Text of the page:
It’s October 21, which means only one thing in Brogdale, England: it’s Apple Day! Not the Apple of iPad’s, iPhones, and their ilk, but the crunchy, juicy fruit so beloved of this part of the world.
I’ve been alerted to this important day by Carolyn Steel’s fantastic book, Hungry City, which tells the story of how food shapes our lives. She writes about Brogdale in a chapter on ‘supplying the city’. She tells us how Brogdale has 2,300 varieties of apples on display and two trees growing each one, so 4,600 trees in the farm’s orchard. Wow: 2,300 varieties! Seems amazing to someone like me who rushes round the supermarket, glancing at the bags of apples wrapped in plastic bags, choosing one of them, checking briefly for bruises, and heading home. So, yeah, 2,300 varieties. We’d never know it. As Steel notes, ‘…apple varieties are dying out all over the world. There is no place for them, it seems, in the global food economy’ – an economy which hinges on sales in supermarkets which don’t like too many varieties of any fruit or veg (more of a hassle to have them scanned into those self-checkout computers?).
‘Modern city-dwellers’, she points out, ‘demand constant supplies of cheap, predictable food, and agribusiness has evolved to produce just that.’ The result is a food economy driven by concerns about economies of scale: ‘Wheeling your trolley down a supermarket aisle, it might be tempting to think that we have never had a greater choice of things to eat. But that is not quite true. Yes, you can now eat strawberries at Christmas if you really want to; but if you want to choose the variety, forget it. Three quarters of all strawberries sold in the UK today are of just one kind, Elsanta […] Its success lies in its ability to reduce a highly complex process (food production) to an operation so streamlined that its very product (food) is now subservient to it…’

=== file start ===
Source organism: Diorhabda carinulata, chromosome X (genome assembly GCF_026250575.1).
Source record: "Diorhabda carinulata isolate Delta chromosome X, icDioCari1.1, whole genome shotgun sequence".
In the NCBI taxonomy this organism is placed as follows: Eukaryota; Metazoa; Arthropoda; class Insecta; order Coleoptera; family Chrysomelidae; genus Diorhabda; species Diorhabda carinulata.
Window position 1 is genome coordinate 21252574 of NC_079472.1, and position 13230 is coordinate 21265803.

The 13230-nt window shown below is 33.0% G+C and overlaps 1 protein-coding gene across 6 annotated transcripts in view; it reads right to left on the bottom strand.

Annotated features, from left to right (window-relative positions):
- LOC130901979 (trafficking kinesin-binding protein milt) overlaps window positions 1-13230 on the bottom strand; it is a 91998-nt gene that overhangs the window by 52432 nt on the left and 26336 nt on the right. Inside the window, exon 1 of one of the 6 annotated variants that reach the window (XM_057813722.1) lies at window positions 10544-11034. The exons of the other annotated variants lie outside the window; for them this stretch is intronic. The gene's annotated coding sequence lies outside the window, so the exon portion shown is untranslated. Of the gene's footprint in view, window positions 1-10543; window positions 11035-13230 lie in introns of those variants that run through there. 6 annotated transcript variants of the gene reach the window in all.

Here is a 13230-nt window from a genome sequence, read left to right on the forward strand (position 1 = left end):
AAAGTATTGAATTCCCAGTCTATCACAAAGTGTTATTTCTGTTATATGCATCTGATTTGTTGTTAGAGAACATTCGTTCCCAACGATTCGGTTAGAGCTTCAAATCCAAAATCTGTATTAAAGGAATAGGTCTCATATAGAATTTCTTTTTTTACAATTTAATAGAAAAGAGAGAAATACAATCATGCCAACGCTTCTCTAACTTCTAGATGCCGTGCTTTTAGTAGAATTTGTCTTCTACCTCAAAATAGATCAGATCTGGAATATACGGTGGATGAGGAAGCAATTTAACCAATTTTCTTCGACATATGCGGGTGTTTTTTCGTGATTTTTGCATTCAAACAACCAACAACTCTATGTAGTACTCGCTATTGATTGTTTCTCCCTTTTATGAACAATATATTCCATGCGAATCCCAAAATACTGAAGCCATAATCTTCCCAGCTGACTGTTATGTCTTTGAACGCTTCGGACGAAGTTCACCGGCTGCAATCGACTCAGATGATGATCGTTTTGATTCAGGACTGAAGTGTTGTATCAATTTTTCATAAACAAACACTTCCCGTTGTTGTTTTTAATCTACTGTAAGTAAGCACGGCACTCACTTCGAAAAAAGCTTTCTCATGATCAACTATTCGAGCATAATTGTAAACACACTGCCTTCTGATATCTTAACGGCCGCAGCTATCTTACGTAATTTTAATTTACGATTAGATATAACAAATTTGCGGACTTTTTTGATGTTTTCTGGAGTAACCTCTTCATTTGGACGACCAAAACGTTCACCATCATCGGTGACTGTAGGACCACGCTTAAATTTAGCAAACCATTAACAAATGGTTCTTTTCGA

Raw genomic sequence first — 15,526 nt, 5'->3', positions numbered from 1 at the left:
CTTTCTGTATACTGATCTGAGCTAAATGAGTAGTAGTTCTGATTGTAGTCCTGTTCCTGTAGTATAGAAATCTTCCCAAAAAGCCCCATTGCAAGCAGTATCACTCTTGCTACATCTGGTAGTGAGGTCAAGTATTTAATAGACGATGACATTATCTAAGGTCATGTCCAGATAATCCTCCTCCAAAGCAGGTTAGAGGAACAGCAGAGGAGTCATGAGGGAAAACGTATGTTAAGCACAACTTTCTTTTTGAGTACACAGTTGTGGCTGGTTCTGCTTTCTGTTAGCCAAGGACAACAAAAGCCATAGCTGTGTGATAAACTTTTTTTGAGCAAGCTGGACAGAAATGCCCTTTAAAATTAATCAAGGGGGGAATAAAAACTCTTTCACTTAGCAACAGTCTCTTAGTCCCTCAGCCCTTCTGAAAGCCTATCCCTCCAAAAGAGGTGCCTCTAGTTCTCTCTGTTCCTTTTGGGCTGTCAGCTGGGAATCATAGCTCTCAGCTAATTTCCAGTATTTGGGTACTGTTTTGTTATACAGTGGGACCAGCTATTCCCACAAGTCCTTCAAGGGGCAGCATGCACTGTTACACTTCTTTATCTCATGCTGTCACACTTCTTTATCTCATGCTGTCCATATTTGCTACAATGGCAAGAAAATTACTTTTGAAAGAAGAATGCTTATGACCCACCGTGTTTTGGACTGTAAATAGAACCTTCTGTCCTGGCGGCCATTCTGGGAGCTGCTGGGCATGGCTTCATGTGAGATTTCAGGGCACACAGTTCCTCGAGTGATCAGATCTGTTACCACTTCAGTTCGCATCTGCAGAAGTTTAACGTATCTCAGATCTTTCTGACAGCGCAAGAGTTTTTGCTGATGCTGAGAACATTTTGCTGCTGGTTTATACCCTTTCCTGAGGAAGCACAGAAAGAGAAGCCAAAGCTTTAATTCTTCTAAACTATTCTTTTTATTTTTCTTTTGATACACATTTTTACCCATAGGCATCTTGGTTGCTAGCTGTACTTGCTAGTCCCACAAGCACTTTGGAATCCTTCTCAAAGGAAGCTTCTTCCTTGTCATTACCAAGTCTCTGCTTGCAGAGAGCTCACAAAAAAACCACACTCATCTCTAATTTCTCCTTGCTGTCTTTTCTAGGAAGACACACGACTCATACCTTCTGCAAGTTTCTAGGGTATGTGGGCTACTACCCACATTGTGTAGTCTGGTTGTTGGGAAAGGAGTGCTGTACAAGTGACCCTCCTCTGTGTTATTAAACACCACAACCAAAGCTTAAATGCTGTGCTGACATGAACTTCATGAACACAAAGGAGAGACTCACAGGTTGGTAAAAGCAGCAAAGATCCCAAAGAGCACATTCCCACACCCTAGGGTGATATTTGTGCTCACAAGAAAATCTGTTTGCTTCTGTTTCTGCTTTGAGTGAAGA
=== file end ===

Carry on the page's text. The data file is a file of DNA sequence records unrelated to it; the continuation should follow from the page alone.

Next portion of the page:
This is a part of the contemporary capitalist economy Alain de Botton seeks to capture in his book The Pleasures and Sorrows of Work. In a chapter which makes an utter mockery of the current fashion of scattering some (fake? manufactured?) soil over the potatoes in supermarkets (see the ridiculous image below taken in my local Super Quinn store), he tells us about a ‘group of twenty-five imposing grey warehouses’ that make up ‘one of the largest and most technologically advanced logistics parks in Europe. Positioned beside three central arteries, the M1, M6 and A5, they are within a four-hour drive of 80 percent of the United Kingdom’s population, and every week, largely at night, they handle a significant share of its supply of building materials, stationery, food, furniture and computers.’
The largest warehouse belongs to a supermarket. Its job is to get food onto shelves quickly and without too much waste. ‘The aisles of an average supermarket contain twenty thousand items, four thousand of which are chilled and need to be replaced every three days, while the other sixteen thousand require restocking within two weeks.’ From the warehouse, then, articulated lorries deliver food to our local supermarkets in a struggle ‘against the challenges of mould and geography’. In one aisle, he writes, it is early December and ‘twelve thousand blood-red strawberries wait in the semi-darkness. They flew in from California yesterday, crossing over the Arctic circle by moonlight […] There is only ninety-six hours’ leeway between the moment the strawberries are picked and the moment they start to cave in to attacks of grey mould.’ Time is of the essence.
This is how we’re getting our food these days. It’s an extraordinary geography, overwhelmingly dominated by a small number of corporate players – from the suppliers of inputs to the processors and retailers – and designed simply to secure profits from food sales. Tony Weis, author of the excellent Global Food Economy, is highly critical of this situation. The ‘pseudo-diverse supermarkets’, he argues, stand at the apex of an environmentally-unsustainable system which locks in global inequalities in access to land and food. The system hinges on preserving the power of its largest corporate entities and on resisting bottom-up efforts to formulate a different type of food economy. Thus, while events such as Apple Day – or the many other alternative geographies of food out there – signify an alternative way of looking at, thinking about, and consuming food, it’s hard not to feel that such attempts at resistance and subversion stand little chance against the juggernaut of a capital- and logistics-intensive food economy. Or am I wrong?